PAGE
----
The folks at Tightline Productions have outdone themselves this week. When was the last time you saw a video that shows you a natural insect, offers step-by-step instruction on how to tie an imitation, teaches you how to fish it in a tandem rig, and then shows a beautiful brown trout being caught on the finished fly? I don’t think you can offer more compelling fare than that in a fly-tying video. The bug in question is the crane-fly larva, which many fly fishermen don’t know much about. Crane flies are those giant flying insects that look like a cross between a mosquito and a daddy longlegs. Although trout will eat these gangly adults, the larva is the most important stage for anglers to imitate.
In this great video, Tim Flagler tips his hat to the tiers and patterns that influenced his version of the crane-fly larva pattern, and then he launches right into the very simple steps. But as with all good tiers, Flagler makes even the simplest pattern easier to tie and more effective. By adding a drop of Zap-A-Gap to some thread wraps and then sliding the weighting wire over it, he makes the pattern more durable. His choice of yarn is important, as well. You can find the specific “oyster” yarn in any good knitting store or by clicking here.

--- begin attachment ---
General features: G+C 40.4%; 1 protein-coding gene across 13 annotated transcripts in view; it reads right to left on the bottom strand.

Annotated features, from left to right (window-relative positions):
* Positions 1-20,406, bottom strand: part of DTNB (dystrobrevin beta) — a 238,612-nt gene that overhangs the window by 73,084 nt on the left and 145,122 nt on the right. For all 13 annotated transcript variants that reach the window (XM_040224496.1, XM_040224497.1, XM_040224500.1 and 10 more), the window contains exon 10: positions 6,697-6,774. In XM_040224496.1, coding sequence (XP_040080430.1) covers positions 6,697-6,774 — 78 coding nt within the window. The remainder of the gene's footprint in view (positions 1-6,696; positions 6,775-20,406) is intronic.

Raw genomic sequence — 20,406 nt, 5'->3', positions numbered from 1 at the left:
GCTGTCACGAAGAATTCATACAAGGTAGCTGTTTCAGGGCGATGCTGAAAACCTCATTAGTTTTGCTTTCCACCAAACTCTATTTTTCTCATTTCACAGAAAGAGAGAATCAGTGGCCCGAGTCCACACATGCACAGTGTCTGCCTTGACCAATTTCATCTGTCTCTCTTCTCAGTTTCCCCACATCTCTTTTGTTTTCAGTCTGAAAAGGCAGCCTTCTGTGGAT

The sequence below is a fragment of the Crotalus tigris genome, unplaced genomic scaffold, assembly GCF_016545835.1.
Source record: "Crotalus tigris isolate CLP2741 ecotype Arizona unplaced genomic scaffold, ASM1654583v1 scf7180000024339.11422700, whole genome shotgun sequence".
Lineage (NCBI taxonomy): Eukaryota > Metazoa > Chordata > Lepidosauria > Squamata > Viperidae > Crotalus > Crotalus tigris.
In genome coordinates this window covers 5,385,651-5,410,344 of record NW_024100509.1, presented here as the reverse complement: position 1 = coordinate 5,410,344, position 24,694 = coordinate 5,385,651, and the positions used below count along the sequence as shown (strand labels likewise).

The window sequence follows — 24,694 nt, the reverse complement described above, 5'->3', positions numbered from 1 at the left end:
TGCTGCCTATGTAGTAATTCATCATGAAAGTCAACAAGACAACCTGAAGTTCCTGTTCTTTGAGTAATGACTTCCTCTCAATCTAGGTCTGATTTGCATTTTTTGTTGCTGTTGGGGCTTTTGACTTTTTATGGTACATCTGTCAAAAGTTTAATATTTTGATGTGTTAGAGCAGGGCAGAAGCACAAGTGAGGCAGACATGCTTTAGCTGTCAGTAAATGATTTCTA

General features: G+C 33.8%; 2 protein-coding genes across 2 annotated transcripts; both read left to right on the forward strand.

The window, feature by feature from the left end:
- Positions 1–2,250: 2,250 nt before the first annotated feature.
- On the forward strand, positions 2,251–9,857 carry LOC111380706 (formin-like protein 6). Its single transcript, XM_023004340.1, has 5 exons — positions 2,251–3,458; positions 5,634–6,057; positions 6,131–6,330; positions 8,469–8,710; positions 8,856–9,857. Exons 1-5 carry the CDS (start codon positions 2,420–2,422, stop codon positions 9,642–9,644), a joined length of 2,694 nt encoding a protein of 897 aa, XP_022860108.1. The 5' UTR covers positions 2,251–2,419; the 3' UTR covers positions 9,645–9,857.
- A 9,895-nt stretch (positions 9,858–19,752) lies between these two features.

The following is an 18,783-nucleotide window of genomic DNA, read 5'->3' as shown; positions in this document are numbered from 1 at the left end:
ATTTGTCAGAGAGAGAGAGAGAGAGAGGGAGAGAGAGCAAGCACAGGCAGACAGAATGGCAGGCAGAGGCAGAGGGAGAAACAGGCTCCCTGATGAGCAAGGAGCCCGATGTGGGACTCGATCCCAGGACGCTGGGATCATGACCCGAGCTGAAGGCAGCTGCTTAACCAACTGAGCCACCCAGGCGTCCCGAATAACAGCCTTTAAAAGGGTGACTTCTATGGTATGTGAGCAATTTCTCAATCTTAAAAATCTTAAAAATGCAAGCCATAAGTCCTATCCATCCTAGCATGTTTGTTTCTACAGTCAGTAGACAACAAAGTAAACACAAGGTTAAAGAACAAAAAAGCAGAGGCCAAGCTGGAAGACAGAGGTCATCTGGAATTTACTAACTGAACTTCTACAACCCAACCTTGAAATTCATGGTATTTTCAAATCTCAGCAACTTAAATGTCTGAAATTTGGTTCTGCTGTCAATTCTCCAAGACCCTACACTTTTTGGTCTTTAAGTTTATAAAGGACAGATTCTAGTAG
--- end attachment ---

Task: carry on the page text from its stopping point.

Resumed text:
Hook: 3X-long nymph hook (here a Dai-Riki #285), size 12.
Weight: 8 or 9 wraps of .02 lead-free wire.
Thread: Fluorescent pink, 140 denier or 6/0.
Body: “Oyster” Jamieson’s Shetland Spindrift yarn.
Head: Tying thread and head cement.